THE nation’s anglers are being urged to help keep the UK’s delicate waterways in balance by assisting in the clampdown on the spread of harmful non-native species.
More than 50 different invasive species have already been found in our lakes and rivers, and the number of new arrivals is increasing rapidly. As well as damaging ecosystems, they kill native fish by spreading diseases and reducing oxygen levels in the water, as well as out-competing other native wildlife.
Last week the EA issued a call for people to report sightings of the invasive plant floating pennywort, which is choking rivers and streams across the country, but it’s not the only non-native species running riot in our lakes and rivers. An increasing number of clubs are now reporting problems with Chinese mitten crabs, with Peterborough and District AA being the latest to do so.
Now the Angling Trust is calling upon the angling community to help halt the march of this army of alien invaders by filling in a survey to report sightings of non-native species, and also to adhere to the biosecurity measures needed to stop their spread.
Mark Owen, the Trust’s Head of Freshwater, said:
“The survey is all about biosecurity awareness, and making sure that anglers, fisheries and fishing clubs are abreast of the best practice to stop the spread of these species. We ran a similar survey a few years ago, so this latest one will allow us to gauge how we’re progressing, and which areas within angling – game, coarse, sea – are doing well, and which aren’t.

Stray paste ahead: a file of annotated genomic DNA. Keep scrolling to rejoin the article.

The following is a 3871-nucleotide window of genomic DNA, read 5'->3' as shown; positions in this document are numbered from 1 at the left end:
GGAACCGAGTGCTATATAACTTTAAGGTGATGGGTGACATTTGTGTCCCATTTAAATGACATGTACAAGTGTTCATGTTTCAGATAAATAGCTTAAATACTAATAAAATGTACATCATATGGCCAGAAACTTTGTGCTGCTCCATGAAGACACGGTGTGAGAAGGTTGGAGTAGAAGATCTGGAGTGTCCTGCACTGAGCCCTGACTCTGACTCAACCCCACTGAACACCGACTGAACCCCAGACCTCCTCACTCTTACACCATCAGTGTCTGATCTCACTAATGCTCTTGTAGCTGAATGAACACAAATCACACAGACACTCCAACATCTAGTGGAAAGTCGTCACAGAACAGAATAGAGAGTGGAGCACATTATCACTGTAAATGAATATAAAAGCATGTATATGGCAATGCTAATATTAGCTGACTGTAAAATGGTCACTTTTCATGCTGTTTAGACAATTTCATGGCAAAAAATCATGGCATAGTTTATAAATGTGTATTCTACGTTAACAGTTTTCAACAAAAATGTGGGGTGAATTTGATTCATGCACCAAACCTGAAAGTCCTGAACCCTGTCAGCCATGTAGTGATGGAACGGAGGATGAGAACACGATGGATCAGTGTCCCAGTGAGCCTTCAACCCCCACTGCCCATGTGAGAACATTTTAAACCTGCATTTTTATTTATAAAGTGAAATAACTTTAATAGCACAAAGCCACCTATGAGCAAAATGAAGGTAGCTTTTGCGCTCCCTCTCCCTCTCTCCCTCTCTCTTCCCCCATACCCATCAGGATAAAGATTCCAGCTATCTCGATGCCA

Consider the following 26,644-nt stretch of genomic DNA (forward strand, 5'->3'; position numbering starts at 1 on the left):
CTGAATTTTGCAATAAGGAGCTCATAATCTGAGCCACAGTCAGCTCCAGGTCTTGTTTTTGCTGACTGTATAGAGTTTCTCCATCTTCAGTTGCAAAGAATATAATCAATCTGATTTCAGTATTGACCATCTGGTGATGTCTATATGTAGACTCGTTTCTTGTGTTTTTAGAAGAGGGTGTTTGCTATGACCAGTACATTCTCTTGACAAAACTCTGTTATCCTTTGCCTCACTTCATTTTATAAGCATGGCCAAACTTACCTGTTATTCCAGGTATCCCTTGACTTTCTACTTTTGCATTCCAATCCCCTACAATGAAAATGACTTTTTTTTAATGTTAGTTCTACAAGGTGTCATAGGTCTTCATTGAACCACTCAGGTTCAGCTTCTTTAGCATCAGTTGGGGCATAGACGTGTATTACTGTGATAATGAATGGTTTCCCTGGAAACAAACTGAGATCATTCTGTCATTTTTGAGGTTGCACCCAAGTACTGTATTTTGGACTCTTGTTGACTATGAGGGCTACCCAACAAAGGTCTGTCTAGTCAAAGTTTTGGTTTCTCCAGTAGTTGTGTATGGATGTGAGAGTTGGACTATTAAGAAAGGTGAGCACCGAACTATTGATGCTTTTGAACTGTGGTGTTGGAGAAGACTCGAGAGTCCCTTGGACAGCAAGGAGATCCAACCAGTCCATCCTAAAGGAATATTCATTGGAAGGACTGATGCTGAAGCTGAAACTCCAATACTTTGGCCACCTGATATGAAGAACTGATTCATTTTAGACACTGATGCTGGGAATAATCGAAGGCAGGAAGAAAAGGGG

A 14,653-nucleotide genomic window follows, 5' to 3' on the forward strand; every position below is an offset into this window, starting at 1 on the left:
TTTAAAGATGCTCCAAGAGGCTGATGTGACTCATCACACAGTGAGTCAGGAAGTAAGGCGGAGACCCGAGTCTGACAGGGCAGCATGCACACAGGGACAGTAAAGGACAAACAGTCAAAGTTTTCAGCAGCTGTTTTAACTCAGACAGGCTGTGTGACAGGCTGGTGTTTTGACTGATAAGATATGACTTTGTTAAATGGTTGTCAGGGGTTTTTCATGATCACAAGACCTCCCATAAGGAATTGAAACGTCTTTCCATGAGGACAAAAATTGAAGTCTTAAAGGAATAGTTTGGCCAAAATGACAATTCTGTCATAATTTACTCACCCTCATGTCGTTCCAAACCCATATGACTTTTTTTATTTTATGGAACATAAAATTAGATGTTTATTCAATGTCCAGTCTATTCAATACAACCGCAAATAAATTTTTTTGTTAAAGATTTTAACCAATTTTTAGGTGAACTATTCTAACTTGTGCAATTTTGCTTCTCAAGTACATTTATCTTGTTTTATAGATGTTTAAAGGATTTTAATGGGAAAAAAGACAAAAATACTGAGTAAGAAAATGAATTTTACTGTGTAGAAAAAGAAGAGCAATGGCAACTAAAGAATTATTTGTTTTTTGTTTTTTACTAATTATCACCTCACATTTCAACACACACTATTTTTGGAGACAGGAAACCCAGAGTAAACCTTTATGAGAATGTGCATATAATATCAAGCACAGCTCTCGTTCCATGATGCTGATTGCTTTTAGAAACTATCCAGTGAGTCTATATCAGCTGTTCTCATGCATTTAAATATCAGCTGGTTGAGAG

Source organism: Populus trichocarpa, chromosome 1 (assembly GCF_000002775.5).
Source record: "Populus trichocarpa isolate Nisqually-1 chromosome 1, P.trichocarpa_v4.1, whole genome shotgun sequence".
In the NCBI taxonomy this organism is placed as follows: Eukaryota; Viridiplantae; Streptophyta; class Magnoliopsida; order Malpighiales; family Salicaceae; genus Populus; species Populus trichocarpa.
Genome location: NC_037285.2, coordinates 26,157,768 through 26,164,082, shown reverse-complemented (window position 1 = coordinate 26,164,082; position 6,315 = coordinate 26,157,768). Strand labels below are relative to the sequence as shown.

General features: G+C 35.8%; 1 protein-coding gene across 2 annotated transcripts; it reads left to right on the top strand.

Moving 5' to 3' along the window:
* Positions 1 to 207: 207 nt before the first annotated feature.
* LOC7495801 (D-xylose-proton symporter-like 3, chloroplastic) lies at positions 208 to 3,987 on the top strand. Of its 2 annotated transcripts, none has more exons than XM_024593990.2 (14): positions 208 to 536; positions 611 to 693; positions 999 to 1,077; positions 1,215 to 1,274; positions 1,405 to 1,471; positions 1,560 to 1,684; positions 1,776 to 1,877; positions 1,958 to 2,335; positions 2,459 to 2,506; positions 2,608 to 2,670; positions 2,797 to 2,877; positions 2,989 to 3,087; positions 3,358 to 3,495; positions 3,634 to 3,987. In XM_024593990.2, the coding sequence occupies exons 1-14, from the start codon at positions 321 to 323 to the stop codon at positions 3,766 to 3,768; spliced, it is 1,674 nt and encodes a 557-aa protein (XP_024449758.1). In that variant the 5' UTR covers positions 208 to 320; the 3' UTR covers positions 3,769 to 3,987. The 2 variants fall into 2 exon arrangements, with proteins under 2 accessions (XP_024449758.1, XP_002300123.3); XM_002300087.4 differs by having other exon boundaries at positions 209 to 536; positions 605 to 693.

“It’s also a valuable tool to show government how responsible anglers are at addressing issues that the whole population should be worried about.
“For example, there are a whole host of new invasive species that are sitting in Europe and could be transferred to our waters unless we’re careful. That’s why part of the survey asks anglers about their foreign fishing travels.”
Many of the destructive non-native species living in the UK’s waterways are now so widespread that they cannot be eradicated, signal crayfish being a prime example. But fishery scientist Paul Garner says that the spread of some of the more worrying recent arrivals, such as the so-called killer shrimp, can be halted if all anglers become more biosecurity aware.
“We’re facing an uphill battle against invasive species, because once they become established it’s difficult to eradicate them and, in some cases, impossible,” Paul said.
“With signal crayfish, we are able to trap and manage populations in lakes to a certain degree, but with species like the killer shrimp, detection is a major issue in the first place. They can survive for days in wet nets and in boat bilge tanks, and are easy to transfer, without anglers being any the wiser.
“Our rivers are facing enough problems in the shape of pollution and abstraction, so anglers can help to play a pivotal role in protecting them from further damage by knowing their responsibilities with regard to invasive species, and helping pass on the message about biosecurity.”